Posted by - 23 August 2009 - 2 Comments

Pintxos by Pintxos in San Sebastian

Enomatic wine machines at the Kensington Wine Rooms
Photography courtsey of Time Out
Every month my Aussie boyfriend (AB) and I meet with his pals DTreed and Monibonsoir for dinner club (DC). We take turns to surprise the other couple with a place for pre-drinks and dinner, with the sole aim of sharing our favourite haunts and new places to drink and eat.

Last Friday it was D & M's turn to choose. I've been known to guess their choices based simply on the nearest tube stop or postcode, so they threw me off the scent this month, by starting with drinks at the The Moose Bar opposite Selfridges.

After drinks we jumped on the Central Line and headed west to The Kensington Wine Rooms. The bar is home to a room filled with Enomatic machines, where you can help yourself to a tipple simply by inserting a pre-paid smart card. This self-service approach to drinking got me thinking about a trip I made earlier this year with my AB to San Sebastian, where helping yourself to food at the bar is the norm.

San Sebastian is a culinary Mecca for die-hard foodies. There are more Michelin-starred restaurants per capita than any where else in the world. I'll post a separate blog this week about the restaurants I dined at, but today I'm going to tell you about "pintxos".

Goiz, San Sebastian
Pintxos = Tapas
Pintxos is the Basque word for tapas. The pintxos bars in San Sebastian tend to fall into two types: traditional places serving the standard fare you'd expect to find in a tapas bar: tortilla, Pimentos de Padrón and jamon; to more contemporary establishments serving "alta cocina en miniatura". 

To truly enjoy pintxos in San Sebastian, you should follow the lead of of the locals and follow the rituals of "txikiteo" i.e. pintxos bar hopping. Starting at around 7pm and finishing at midnight, the aim is to sample as many bite-sized delights as possible, so eating no more than one morsel at each bar, and usually the house speciality before moving on to the next place. The average price of the pintxos is €3, so it's tricky to not over-indulge at one place, which means self-restraint is needed if you really want to sample everything San Sebastian has to offer.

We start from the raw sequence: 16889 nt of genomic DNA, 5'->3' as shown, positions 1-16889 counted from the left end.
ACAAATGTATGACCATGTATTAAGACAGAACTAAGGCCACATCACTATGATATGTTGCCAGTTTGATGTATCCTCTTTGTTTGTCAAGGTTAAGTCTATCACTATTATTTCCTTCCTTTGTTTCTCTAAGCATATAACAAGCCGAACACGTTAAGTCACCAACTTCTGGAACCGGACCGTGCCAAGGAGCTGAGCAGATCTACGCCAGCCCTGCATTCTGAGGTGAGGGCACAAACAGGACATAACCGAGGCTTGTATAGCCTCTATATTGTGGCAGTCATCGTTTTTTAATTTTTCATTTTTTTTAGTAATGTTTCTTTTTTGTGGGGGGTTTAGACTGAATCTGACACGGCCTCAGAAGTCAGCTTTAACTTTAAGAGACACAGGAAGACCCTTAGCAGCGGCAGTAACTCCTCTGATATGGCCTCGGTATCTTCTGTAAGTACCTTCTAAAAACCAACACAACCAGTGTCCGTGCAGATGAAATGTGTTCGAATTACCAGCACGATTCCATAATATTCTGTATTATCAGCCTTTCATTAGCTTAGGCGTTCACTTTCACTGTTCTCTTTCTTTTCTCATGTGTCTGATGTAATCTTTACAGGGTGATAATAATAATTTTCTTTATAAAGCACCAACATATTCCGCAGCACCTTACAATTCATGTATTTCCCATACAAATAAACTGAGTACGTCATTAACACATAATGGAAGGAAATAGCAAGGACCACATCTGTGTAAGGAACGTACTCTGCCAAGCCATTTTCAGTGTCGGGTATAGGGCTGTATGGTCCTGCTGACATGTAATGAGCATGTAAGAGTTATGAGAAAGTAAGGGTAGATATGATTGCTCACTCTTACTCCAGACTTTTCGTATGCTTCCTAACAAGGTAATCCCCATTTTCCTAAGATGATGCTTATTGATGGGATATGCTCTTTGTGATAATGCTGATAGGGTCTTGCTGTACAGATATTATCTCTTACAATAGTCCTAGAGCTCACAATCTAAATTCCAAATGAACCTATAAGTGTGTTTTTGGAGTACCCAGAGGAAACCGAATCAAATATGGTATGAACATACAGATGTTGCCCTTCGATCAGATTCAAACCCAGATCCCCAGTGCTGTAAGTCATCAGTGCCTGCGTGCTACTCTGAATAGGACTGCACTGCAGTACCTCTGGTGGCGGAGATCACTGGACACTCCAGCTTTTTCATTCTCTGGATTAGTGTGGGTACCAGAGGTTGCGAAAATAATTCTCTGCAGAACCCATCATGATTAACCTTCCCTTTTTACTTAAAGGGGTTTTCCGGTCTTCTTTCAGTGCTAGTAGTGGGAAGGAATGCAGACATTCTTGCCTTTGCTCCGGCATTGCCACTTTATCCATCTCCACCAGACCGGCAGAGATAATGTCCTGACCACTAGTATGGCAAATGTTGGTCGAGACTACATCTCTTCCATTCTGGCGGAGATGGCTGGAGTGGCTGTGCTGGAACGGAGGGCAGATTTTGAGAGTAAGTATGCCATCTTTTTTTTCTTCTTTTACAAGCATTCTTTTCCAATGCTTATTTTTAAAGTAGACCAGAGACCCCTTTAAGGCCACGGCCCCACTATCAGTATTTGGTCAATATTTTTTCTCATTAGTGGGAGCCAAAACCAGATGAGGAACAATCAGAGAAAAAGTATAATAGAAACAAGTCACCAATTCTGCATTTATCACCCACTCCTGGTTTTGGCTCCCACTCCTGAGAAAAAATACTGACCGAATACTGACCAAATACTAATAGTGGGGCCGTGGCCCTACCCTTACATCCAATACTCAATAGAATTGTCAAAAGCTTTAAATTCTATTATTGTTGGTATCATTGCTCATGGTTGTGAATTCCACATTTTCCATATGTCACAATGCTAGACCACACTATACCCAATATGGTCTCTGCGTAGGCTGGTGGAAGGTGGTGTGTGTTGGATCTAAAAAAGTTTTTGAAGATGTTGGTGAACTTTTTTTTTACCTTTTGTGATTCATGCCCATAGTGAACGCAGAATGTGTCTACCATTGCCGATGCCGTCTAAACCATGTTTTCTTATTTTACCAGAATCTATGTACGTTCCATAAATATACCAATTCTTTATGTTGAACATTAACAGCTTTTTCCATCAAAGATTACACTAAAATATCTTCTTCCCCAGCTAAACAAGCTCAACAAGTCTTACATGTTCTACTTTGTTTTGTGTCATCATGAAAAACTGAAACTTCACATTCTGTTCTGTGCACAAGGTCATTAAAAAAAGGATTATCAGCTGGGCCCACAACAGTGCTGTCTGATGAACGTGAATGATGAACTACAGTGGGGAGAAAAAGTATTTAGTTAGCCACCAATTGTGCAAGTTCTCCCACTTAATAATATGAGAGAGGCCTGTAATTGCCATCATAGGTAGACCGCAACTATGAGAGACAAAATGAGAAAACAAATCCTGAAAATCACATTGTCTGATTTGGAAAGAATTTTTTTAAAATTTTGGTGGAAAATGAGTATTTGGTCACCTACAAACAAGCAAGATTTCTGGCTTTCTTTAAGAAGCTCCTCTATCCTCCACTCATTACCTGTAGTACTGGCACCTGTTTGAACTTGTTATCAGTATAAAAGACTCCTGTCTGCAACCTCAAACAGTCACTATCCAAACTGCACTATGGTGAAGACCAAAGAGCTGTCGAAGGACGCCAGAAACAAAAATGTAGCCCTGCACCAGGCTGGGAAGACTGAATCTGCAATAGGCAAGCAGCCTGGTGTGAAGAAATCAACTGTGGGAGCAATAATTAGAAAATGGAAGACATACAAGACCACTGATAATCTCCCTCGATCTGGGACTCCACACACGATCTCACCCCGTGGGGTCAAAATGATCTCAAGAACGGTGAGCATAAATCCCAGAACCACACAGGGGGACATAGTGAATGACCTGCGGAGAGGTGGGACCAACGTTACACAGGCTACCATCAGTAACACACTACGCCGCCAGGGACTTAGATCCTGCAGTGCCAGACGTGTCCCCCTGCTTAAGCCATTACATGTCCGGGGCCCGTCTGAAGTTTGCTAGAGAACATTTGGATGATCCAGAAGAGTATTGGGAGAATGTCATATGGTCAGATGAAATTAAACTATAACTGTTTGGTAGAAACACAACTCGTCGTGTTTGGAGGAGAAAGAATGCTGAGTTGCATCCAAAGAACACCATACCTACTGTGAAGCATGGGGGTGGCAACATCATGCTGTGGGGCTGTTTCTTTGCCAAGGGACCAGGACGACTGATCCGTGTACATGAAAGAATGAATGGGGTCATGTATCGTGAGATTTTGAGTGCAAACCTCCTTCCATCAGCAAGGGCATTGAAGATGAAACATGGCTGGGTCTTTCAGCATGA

Txakoli being poured by Haizea
Regardless of what type of bar you choose, the rules are the same. Simply help yourself to a plate, and select from the vista of dishes that laden the counter. Then wash everything down with a glass of txakoli, a local sparking wine which is served from a height to create more bubbles. Pintxos is about casual dining, so be prepared to stand and eat languidly at the bar, or in any spot you can find as it can get very busy, and just enjoy the buzzy atmosphere. The bars operate on a honour system, so to settle the bill you tell the person behind the bar what you've eaten.

Top five pintxos bars in San Sebastian
Most of the best pintxos bars are in Parte Vieja, but there are others around the city worth visiting. To help you plan your pintxos crawl in San Sebastian, here is a pick of my favourites. 

1. Haizea
Three Michelin-starred chefs, Juan Mari and Elena Arzak are known to frequent this relaxed and laid back bar, located next to Mercado de Brexta. Eat like a local and snap up the classic Basque pintxo, gilda made of a spicy guindilla chillie, olives and anchovies skewered on a cocktail stick. Calle Zabaleta/Zabaleta Kalea 1. 

Delicious pintxos at Haizea
Gilda: spicy guindilla chillies, olives & anchovies

2.  Goiz Argi:  This tiny bar is located in the heart of the pintxos trail is famed for its grilled prawn brochettes drizzled in piquant vingarette. The meatballs are also a must. Calle Fermin Calbertón 4.

Choose from a choice of cooked-to-order pintxos at Goiz Argi
Goiz Argi's famous prawn brochette
3. La Cuchara de San Telmo: This buzzy bar is famed for serving alta cocina en miniatura, cooked to order by two young chefs Alex Montiel and Iñaki Gulin, who have trained at the acclaimed El Bulli and Martin Berasategui. Eat the mouth-watering pan-fried foie gras and apple marmalade, and bacalao tempura. Calle 31 de Agosto 28. 

La Cuchara de San Telmo: pan-fried foie gras and apple marmalade
4. Aloña Berri: Order the award-winning "Chipiron en Equilibrio", which pairs an onion-stuffed baby squid with a cube of toasted risotto, and a sorbet made with anchovies and garnished with a wafer of deep-fried fish bone which you're instructed to eat in a particular order. You can also dine on a degustacion menu for about €30. Calle de Bermingham 24.*

Chipiron en Equilibrio

5.  Meson Martin: This is one of my favourite pintxos bars in San Sebastian. Eat deliciously light and fluffy croquetas de jamon, and sweet and tasty pan fried Pimentos de Padrón, served with a smile by the friendly father and daughter—run team. Calle de Elkano 7.

Friendly team at Meson Martin
A few articles and posts that helped me plan my pintxos crawl in San Sebastian
pintxos in San Sebastian - Times Online

*Description taken from the New York Times
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Vincent Latour said...

Unfortunately Aloña Berri has just closed (April 2010). The owners had been planning to retire for some time but failed to find a successor up to their standards. Do not discard calle de Bermingham however: Bergara is another excellent address, at the other end of the street. The pinxos are delicious. You may also order delicacies that do not appear on the menu, such as battered chipirones (the best I have ever tasted). The cava is excellent and is served generously by the barman, a charming man, who happens to be the owner.

Sophie said...

That's such sad news about Aloña Berri. Thank you for the update.

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